Pitt notebook: Coaches keeping players busy at halftime |

Pitt notebook: Coaches keeping players busy at halftime


Pitt’s inability to score points in the second half can’t be blamed on a lack of preparation at halftime, according to plans revealed Wednesday by offensive coordinator Shawn Watson.

He said coaches have changed halftime procedures in the past two games, with more pictures of the first half and more details on a new plan of attack.

“We go in there with a plan,” Watson said, “and we usually have a second-half plan besides that and we tweak that based off of what we saw in the first half. The big thing is being able to get it articulated at halftime to the kids.

“We always put things up in pictures. We articulate those to the guys: This is what they’re doing. These are the blitzes that we saw. From that point, here’s how we’re going to attack them.

“It’s more detailed. We feel like we’re gaining on it.”

Pitt has been outscored 73-10 after halftime over four games, with time of possession falling to 12 minutes, 11 seconds in the second half of the North Carolina game. That’s the same as playing defense for an entire quarter, plus 2:49.

Pitt has been its own worst enemy in the second half. Pitt’s average drive start was its 18 — a product of not getting enough stops on defense — and the Panthers converted only three of seven third downs. Also, Maurice Ffrench’s 23-yard run was wiped out by an illegal shift penalty.

Shocky’s instincts

Freshman wide receiver Shocky Jacques-Louis hasn’t made an impact yet, which is a bit of a surprise. He has more carries (six for 69 yards) than receptions (four for 33).

“Shocky is going through the process of learning college football,” Watson said. “He’s never seen the solid defenses that he’s getting here and what he’ll get for the rest of his career.”

But Watson believes Jacques-Louis eventually will beat the learning curve.

“He has football instincts,” he said. “As time goes on, we’ll feel him more and more.”

Homeward bound

Perhaps this is the week for Jacques-Louis.

He’s going home — along with 13 of his teammates who also grew up in Florida — when Pitt meets Central Florida in Orlando on Saturday.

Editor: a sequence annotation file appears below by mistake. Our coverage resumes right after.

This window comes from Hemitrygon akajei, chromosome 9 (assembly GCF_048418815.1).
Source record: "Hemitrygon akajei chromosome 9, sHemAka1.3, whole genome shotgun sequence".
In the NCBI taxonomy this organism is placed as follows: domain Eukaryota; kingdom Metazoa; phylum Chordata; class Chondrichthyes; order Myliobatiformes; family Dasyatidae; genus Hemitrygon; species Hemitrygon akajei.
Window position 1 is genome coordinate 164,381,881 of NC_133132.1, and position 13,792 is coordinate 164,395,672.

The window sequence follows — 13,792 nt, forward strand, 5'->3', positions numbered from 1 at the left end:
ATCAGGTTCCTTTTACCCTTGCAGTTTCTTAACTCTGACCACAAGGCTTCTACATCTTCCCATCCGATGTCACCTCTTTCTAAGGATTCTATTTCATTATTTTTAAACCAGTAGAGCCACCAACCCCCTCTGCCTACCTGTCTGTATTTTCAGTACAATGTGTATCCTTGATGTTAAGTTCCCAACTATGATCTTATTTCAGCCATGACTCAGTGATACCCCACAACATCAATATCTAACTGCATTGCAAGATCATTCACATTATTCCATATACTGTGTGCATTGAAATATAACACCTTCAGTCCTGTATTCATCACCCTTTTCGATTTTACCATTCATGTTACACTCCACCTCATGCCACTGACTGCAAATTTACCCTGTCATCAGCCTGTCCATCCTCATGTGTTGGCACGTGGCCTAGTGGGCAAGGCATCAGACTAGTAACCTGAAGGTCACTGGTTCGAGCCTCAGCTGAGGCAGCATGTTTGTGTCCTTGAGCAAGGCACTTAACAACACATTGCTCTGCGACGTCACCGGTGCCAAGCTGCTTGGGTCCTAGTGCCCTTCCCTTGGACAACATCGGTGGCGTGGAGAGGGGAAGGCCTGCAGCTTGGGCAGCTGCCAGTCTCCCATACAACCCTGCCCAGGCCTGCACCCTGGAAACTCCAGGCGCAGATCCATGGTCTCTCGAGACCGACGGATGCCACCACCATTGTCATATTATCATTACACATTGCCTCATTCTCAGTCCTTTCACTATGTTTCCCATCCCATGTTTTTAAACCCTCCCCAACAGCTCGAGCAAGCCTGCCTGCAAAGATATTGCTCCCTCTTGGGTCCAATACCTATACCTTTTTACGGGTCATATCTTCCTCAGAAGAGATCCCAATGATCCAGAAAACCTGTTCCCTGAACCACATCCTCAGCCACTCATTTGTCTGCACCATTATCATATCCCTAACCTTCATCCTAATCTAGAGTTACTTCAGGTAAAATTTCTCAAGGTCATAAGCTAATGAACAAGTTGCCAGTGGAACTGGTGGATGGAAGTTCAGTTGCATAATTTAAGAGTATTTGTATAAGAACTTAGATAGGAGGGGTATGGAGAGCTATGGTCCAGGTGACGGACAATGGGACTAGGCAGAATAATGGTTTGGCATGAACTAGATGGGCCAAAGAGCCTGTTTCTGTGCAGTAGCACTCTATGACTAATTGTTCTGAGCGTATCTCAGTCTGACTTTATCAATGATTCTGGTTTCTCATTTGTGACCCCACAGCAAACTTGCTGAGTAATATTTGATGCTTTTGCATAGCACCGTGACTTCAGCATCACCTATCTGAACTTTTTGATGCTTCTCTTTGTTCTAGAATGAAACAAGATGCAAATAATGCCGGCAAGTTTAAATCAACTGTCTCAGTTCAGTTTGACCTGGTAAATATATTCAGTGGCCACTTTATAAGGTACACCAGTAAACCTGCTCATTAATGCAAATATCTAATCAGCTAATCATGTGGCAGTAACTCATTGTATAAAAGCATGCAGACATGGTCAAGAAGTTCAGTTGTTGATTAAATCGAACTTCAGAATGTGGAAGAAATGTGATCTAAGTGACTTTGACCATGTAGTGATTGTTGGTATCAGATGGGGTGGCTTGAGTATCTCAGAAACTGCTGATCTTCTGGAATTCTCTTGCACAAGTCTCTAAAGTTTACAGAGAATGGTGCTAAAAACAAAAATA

Pitt’s 14 Floridians comprise the second-largest group on the team from any state. Pennsylvania is tops with 34.

Waiting their turn

Pitt is not relying on a lot of first-year freshmen. Jacques-Louis is one of three to get in games. Running back Mychale Salahuddin has played in the past two, with three carries for 34 yards, and cornerback Marquis Williams played in the opener against Albany.

Bookser recognized

Pitt senior tackle Alex Bookser was named one of eight ACC semifinalists for the William V. Campbell Trophy that recognizes the best football scholar-athlete in the nation. Minimum requirement is a 3.2 GPA.

Jerry DiPaola is a Tribune-Review staff writer. You can contact Jerry at [email protected] or via Twitter @JDiPaola_Trib.

TribLIVE commenting policy

You are solely responsible for your comments and by using you agree to our Terms of Service.

We moderate comments. Our goal is to provide substantive commentary for a general readership. By screening submissions, we provide a space where readers can share intelligent and informed commentary that enhances the quality of our news and information.

While most comments will be posted if they are on-topic and not abusive, moderating decisions are subjective. We will make them as carefully and consistently as we can. Because of the volume of reader comments, we cannot review individual moderation decisions with readers.

We value thoughtful comments representing a range of views that make their point quickly and politely. We make an effort to protect discussions from repeated comments either by the same reader or different readers

We follow the same standards for taste as the daily newspaper. A few things we won't tolerate: personal attacks, obscenity, vulgarity, profanity (including expletives and letters followed by dashes), commercial promotion, impersonations, incoherence, proselytizing and SHOUTING. Don't include URLs to Web sites.

We do not edit comments. They are either approved or deleted. We reserve the right to edit a comment that is quoted or excerpted in an article. In this case, we may fix spelling and punctuation.

We welcome strong opinions and criticism of our work, but we don't want comments to become bogged down with discussions of our policies and we will moderate accordingly.

We appreciate it when readers and people quoted in articles or blog posts point out errors of fact or emphasis and will investigate all assertions. But these suggestions should be sent via e-mail. To avoid distracting other readers, we won't publish comments that suggest a correction. Instead, corrections will be made in a blog post or in an article.